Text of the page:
The truth is that no matter how bad things get in sobriety there is always another choice we can make. We don’t have to self-medicate with alcohol or other drugs. We can develop a Relapse Prevention (RP) Plan by identifying exactly how we created the pain and problems lea us back into addictive use. Then we can identify where we can stop this process of building up to drink by making a detailed Relapse Prevention (RP) Plan. To be effective this plan must include a clear picture of the sequence of relapse warning signs that leaf us back into addictive use. Three places in this progression where we can stop the process. We can identify new and more effective ways of thinking, feeling, acting, and relating to others that will break this process of building up to drink/drug. We can practice using these relapse prevention skills before we are in a crisis. We can be prepared to interrupt the progression of relapse warning signs so we can stop the process before we start drinking or drugging. This means that we need to develop a Relapse Prevetion Plan.
The Relapse Prevetion Plan
There are nine steps in learning how to recognize and stop the early warning signs of relapse. Let’s review the nine steps of the RP planning process in more detail.
Step 1: Stabilization:
Relapse prevention planning probably won’t work unless the relapser is sober and in control of themselves. Detoxification and a few good days of sobriety are needed in order to make relapse prevention planning work.
Remember that many people who relapse are toxic. Even though sober they have difficulty thinking clearly, remembering things and managing their feelings and emotions. These symptoms get worse when the person is under high stress or is isolated from people to talk to about the problems of staying sober.
This is not the time to do intense psychotherapy that digs up painful memories from childhood. This will come latter in recovery when the relapse solid recovery and relapse prevention plan that gives them the skills and support they need to stay sober one day at a time. Many relapsers are late stage addicts and have a toxic brain that can increase rather than decrease the risk of relapse. In early abstinence it is important to go slowly and focus on basic recovery skills The key question is “What do you need to do to not drink today?”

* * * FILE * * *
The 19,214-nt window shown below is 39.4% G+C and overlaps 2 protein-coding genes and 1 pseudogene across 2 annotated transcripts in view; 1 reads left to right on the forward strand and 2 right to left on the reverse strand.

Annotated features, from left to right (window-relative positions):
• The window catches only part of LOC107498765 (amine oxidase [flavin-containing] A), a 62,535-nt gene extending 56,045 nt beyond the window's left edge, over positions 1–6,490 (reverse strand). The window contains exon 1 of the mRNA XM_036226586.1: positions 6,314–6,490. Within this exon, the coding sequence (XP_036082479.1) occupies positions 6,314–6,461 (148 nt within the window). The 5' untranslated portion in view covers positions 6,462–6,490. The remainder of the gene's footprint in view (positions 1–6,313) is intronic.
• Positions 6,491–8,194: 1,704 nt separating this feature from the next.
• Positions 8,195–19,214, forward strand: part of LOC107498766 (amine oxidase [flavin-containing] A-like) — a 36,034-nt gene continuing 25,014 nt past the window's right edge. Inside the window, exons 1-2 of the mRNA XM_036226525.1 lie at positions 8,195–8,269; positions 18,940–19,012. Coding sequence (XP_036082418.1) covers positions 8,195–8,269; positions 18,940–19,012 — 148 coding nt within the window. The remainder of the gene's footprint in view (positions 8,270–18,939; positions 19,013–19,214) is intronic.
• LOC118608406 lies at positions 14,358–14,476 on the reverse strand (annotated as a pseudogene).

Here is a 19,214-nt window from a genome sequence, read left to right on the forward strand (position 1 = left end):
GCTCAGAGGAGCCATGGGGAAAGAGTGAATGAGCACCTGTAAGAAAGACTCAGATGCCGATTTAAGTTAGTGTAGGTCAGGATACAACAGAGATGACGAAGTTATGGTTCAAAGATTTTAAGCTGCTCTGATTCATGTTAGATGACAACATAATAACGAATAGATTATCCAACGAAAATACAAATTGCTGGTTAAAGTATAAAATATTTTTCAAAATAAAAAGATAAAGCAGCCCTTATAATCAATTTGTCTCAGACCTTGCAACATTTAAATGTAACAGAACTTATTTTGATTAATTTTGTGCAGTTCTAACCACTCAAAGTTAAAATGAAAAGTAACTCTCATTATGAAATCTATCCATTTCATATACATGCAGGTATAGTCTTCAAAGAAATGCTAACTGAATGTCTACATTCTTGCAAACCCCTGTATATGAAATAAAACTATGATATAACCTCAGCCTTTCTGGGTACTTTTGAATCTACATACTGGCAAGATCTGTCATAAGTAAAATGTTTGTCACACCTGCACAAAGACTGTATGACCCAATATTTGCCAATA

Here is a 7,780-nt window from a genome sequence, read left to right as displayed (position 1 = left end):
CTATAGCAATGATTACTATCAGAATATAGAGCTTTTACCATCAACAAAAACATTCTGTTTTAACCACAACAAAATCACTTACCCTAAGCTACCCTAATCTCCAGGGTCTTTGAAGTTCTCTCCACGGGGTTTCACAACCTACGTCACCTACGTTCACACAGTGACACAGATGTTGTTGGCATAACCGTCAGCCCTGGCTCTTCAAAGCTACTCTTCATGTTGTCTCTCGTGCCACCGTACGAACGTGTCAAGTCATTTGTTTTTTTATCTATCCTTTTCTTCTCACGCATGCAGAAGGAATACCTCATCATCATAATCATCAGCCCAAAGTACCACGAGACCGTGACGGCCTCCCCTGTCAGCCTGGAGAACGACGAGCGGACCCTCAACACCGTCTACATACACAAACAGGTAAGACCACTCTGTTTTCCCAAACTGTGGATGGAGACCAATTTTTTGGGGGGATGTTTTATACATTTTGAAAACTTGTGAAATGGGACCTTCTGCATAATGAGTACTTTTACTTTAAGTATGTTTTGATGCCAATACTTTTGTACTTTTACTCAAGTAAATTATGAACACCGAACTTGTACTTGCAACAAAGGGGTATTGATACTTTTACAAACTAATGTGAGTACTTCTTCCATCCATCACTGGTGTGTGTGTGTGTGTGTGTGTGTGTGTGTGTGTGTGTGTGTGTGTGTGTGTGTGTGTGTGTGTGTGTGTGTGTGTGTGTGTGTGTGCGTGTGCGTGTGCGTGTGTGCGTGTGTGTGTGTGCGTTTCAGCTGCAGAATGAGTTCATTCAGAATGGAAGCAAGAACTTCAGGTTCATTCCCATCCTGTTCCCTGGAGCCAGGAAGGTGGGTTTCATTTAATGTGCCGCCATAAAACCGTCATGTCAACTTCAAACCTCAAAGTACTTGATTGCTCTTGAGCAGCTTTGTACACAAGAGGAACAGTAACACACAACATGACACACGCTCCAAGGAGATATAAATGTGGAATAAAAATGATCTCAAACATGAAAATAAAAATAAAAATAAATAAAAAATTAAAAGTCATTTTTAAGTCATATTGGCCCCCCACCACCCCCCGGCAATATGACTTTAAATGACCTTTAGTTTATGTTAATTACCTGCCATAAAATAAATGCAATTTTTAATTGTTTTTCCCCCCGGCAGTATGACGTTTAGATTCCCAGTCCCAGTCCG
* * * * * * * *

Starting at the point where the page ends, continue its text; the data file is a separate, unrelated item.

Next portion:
Step 2: Assessment:
The assessment process is designed to identify the recurrent pattern of problems that caused past relapses and resolve the pain associated with those problems.
This is accomplished by writing down the presenting problems and how those problems are related to their addiction. It also involves guiding the person through a life history, the alcohol and drug use history and the recovery relapse history.
By reconstructing the presenting problems the here and now issues that pose an immediate threat to sobriety can be identified and crisis plans developed to resolve those issues.
The life history explores each developmental life period including childhood, grammar school, high school, college, military, adult work history, adult friendship history, and adult intimate relationship history. Reviewing the life history can surface painful unresolved memories. It’s important to go slow and talk about the feelings that accompany these memories.
Once the life history is reviewed, a detailed alcohol and drug use history is reconstructed. This is be done by reviewing each life period and asking four questions:
1. How much alcohol or drugs did you use during this life period?
2. How often did you use during this life period?
3. What did you want alcohol and drug use to do for you that you couldn’t do without it? and
4. What were the real consequences, both positive and negative, of your use? In other words, did the booze and drugs do for you what you wanted it to do during each period of your life?
Finally, the recovery and relapse history is reconstructed. Starting with the first serious attempt at sobriety each period of abstinence and AOC use is carefully explored.
The goal is to find out what happened during each period of abstinence that set the stage for renewed AOD use. This is often difficult because most relapsers are preoccupied with their drinking and drugging and resist thinking or talking about what happened during periods of abstinence. Some people use euphoric recall to romanticize their use. They lock onto and exagerrate the good times of an episode of AOD use and blocking out the pain and the problems.
Comprehensive assessments have shown that most relapsers get sober, encounter the same recurring pattern of problems, and use those problems to justify the next relapse. As one person put it “It is not one thing after the other, it is the same thing over and over again!”